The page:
First United Methodist Church Of Bay Minette, Alabama
Tuesday, February 18, 2020

E-News from Pastor Marty

FUMC Family and Friends
Happy Valentine’s Day
The history of Valentine’s Day–and the story of its patron saint–is shrouded in mystery. We do know that February has long been celebrated as a month of romance, and that St. Valentine’s Day, as we know it today, contains vestiges of both Christian and ancient Roman tradition. But who was Saint Valentine, and how did he become associated with this ancient rite?
The Catholic Church recognizes at least three different saints named Valentine or Valentinus, all of whom were martyred. One legend contends that Valentine was a priest who served during the third century in Rome. When Emperor Claudius II decided that single men made better soldiers than those with wives and families, he outlawed marriage for young men. Valentine, realizing the injustice of the decree, defied Claudius and continued to perform marriages for young lovers in secret. When Valentine’s actions were discovered, Claudius ordered that he be put to death. Still others insist that it was Saint Valentine of Terni, a bishop, who was the true namesake of the holiday. He, too, was beheaded by Claudius II outside Rome. Other stories suggest that Valentine may have been killed for attempting to help Christians escape harsh Roman prisons, where they were often beaten and tortured.
According to one legend, an imprisoned Valentine actually sent the first “valentine” greeting himself after he fell in love with a young girl–possibly his jailor’s daughter–who visited him during his confinement. Before his death, it is alleged that he wrote her a letter signed “From your Valentine,” an expression that is still in use today. Although the truth behind the Valentine legends is murky, the stories all emphasize his appeal as a sympathetic, heroic and–most importantly–romantic figure. By the Middle Ages, perhaps thanks to this reputation, Valentine would become one of the most popular saints in England and France.
Today, Valentine’s Day is one of the most anticipated days of the year. Couples will present gifts of flowers, candy, jewelry and other gifts to one another. Many restaurants will see a tremendous increase of customers celebrating the day. An estimation by the National Retail Federation predicts Americans will spend $27.4 Billion on this day alone.
While I hope you have a happy Valentine’s Day, my prayer is that you will take time to ponder the real meaning of the sentiment behinds Valentine’s – love. Love is more than just romance. Love is more than roses, or chocolate, or diamonds. Love is sacrifice, and commitment, and a desire to be a blessing not only to that special person in your life but to everyone, not just on February 14 but every day of the year.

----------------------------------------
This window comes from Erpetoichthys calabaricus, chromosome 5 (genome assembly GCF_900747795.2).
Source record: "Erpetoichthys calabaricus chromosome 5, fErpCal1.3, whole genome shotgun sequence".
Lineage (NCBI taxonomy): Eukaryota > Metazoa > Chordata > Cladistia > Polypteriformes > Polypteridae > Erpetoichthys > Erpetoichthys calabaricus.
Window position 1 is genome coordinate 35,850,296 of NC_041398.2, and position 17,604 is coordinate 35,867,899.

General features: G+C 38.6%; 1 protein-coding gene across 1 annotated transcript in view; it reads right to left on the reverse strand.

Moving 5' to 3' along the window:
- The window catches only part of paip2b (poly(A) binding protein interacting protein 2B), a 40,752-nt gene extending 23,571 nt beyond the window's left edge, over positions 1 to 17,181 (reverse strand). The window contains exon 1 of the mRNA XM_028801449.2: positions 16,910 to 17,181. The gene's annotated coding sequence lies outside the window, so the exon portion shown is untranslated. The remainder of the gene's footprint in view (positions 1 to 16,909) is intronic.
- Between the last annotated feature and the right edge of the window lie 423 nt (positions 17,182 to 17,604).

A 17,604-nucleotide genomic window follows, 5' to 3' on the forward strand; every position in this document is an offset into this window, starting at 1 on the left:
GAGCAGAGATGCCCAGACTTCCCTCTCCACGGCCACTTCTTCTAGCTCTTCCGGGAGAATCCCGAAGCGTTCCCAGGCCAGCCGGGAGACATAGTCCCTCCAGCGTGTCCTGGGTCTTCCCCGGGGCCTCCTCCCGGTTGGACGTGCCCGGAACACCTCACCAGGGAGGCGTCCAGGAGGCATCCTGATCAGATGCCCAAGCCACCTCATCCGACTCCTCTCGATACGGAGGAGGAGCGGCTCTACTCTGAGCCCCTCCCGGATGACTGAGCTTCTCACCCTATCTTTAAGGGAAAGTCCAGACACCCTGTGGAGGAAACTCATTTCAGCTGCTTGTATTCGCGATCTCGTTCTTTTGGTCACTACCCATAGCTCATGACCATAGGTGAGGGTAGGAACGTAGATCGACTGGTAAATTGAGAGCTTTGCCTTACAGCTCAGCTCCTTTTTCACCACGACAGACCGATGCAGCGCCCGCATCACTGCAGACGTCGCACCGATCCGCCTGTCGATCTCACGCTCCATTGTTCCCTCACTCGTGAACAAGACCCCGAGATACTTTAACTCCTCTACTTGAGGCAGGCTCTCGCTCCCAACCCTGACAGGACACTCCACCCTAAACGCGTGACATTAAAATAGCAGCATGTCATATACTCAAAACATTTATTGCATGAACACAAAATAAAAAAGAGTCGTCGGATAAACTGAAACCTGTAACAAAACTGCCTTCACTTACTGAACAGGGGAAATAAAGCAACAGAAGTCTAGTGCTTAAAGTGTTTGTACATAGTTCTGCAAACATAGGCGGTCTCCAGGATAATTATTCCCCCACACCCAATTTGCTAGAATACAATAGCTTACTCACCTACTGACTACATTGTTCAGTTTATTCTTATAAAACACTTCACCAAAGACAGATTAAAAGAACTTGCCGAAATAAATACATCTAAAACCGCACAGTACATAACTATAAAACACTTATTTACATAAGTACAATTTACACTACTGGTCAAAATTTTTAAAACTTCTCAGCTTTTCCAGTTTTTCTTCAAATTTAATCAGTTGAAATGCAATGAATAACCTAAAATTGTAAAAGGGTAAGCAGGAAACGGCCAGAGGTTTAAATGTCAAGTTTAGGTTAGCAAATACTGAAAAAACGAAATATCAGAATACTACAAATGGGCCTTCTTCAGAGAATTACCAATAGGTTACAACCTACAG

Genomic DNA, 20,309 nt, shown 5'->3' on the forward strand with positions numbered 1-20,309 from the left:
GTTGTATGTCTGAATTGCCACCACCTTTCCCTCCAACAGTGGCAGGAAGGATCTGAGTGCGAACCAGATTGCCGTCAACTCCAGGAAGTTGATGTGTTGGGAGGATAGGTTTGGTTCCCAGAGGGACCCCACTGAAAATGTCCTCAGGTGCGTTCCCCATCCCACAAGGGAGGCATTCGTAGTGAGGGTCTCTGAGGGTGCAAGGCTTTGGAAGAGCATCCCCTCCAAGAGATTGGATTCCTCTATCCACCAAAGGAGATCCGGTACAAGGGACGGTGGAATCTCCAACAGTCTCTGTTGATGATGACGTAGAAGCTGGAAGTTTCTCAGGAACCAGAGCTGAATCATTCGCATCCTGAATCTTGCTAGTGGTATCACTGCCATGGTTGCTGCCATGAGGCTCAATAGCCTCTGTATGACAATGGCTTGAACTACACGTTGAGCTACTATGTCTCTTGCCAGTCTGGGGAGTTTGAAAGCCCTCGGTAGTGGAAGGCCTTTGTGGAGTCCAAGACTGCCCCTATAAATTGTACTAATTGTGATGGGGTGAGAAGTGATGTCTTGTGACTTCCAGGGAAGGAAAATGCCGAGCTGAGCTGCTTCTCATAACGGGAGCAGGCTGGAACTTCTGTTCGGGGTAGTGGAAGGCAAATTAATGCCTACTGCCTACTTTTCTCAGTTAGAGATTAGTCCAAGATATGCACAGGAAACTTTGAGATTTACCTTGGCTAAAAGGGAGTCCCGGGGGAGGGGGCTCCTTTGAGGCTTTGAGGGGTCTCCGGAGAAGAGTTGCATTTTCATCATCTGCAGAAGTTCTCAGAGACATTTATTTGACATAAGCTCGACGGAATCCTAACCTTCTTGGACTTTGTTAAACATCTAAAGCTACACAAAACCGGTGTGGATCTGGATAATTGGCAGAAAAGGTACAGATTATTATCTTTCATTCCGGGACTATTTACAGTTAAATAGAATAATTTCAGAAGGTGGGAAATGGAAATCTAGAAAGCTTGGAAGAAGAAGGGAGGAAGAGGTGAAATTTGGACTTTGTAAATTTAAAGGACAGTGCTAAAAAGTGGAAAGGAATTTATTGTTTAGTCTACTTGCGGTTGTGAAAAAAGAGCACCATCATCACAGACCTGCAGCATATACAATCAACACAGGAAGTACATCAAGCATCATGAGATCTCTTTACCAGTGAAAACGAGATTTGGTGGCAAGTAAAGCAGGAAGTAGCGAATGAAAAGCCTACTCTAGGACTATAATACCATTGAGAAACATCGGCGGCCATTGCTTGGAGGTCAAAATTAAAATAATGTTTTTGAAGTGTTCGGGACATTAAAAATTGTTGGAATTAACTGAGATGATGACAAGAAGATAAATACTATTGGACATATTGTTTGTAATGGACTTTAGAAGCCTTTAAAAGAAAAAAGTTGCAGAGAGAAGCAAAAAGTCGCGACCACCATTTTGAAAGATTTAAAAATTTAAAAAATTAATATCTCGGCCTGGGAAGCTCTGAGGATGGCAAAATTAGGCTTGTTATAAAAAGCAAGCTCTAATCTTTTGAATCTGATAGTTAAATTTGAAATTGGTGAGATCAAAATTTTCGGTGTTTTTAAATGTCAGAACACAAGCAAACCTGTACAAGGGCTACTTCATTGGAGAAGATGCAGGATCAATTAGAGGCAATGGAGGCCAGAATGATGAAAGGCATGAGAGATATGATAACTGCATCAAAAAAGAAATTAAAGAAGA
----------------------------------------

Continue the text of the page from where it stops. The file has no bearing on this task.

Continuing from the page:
That type of love is best seen in the life of Jesus. The love that Jesus modeled isn’t dependent upon our marriage status. Rather it is dependent upon who he is. 1 John 10:7-8 says, “7 Beloved, let us love one another, because love is from God; everyone who loves is born of God and knows God. 8 Whoever does not love does not know God, for God is love.” 
Because of Jesus’ love for us, we have the opportunity to love others. That is what the world needs. While there is nothing wrong with flowers or candy, what transforms the world is the sacrificial love of Jesus flowing through us into the lives of those we encounter each day. That would make every day Valentine’s Day.
Take a look at these ways to connect in the life of our church:
  • UMM Breakfast, Sunday, February 16th 8:00 am.
  • Finance Committee Meeting, Sunday, February 16th, 3:30 pm, church office.
  • Church Council Meeting, Sunday, February 16th, 4:30 pm, FLC.
  • Circle IV Meeting—Tuesday, February 18th, 9:30 am, FLC.
  • Confirmation is the process where young people are given the opportunity to learn about our Christian faith, can affirm their Christian beliefs, and be admitted as a full member of the body of Christ. Confirmation is open to all young people in the 6th grade and above. The class will begin on Wednesday, March 18. Confirmation Sunday will be May 31. Please notify the church office if you or your child would like to register for this year’s class.
  • WNS
All are invited to supper on Wednesday evenings from 5:45-6:15 pm, but we ask that you please make your reservation by signing the pew pad on Sunday or contacting the church office. Each meal is $5, but we want to ensure we have an accurate head count for our cooking team so that we neither run out of food or over-prepare. Thank you for your help by making reservations.
February 19th – Mixed Green Salad with choice of Balsamic or Ranch Dressing, Pasta Bolognese, Garlic Knots and Double Fudge Brownies!